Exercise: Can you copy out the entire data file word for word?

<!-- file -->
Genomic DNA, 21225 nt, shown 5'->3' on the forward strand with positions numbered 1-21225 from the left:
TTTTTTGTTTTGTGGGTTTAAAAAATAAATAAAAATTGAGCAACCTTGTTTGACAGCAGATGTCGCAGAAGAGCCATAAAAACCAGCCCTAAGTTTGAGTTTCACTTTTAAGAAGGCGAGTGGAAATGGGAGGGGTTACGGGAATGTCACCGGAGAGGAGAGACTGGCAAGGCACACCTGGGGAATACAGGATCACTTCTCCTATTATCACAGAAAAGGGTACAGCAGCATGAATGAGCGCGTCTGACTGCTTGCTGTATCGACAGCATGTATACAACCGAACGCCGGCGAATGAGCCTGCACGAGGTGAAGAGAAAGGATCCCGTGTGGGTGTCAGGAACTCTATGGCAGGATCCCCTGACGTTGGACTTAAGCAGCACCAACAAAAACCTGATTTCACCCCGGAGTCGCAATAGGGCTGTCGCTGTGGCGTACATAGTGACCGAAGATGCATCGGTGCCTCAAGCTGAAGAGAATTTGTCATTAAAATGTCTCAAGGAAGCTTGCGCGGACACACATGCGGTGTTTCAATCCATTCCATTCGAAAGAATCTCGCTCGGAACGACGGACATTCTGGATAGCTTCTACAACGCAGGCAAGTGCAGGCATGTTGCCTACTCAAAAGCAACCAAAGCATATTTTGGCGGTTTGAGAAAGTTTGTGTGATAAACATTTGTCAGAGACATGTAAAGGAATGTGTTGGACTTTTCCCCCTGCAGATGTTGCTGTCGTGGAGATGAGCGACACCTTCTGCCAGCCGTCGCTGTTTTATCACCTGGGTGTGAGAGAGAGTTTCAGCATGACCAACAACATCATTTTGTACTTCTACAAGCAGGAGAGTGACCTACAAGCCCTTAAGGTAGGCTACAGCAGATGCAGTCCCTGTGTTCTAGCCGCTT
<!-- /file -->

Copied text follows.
Genomic DNA, 21225 nt, shown 5'->3' on the forward strand with positions numbered 1-21225 from the left:
TTTTTTGTTTTGTGGGTTTAAAAAATAAATAAAAATTGAGCAACCTTGTTTGACAGCAGATGTCGCAGAAGAGCCATAAAAACCAGCCCTAAGTTTGAGTTTCACTTTTAAGAAGGCGAGTGGAAATGGGAGGGGTTACGGGAATGTCACCGGAGAGGAGAGACTGGCAAGGCACACCTGGGGAATACAGGATCACTTCTCCTATTATCACAGAAAAGGGTACAGCAGCATGAATGAGCGCGTCTGACTGCTTGCTGTATCGACAGCATGTATACAACCGAACGCCGGCGAATGAGCCTGCACGAGGTGAAGAGAAAGGATCCCGTGTGGGTGTCAGGAACTCTATGGCAGGATCCCCTGACGTTGGACTTAAGCAGCACCAACAAAAACCTGATTTCACCCCGGAGTCGCAATAGGGCTGTCGCTGTGGCGTACATAGTGACCGAAGATGCATCGGTGCCTCAAGCTGAAGAGAATTTGTCATTAAAATGTCTCAAGGAAGCTTGCGCGGACACACATGCGGTGTTTCAATCCATTCCATTCGAAAGAATCTCGCTCGGAACGACGGACATTCTGGATAGCTTCTACAACGCAGGCAAGTGCAGGCATGTTGCCTACTCAAAAGCAACCAAAGCATATTTTGGCGGTTTGAGAAAGTTTGTGTGATAAACATTTGTCAGAGACATGTAAAGGAATGTGTTGGACTTTTCCCCCTGCAGATGTTGCTGTCGTGGAGATGAGCGACACCTTCTGCCAGCCGTCGCTGTTTTATCACCTGGGTGTGAGAGAGAGTTTCAGCATGACCAACAACATCATTTTGTACTTCTACAAGCAGGAGAGTGACCTACAAGCCCTTAAGGTAGGCTACAGCAGATGCAGTCCCTGTGTTCTAGCCGCTT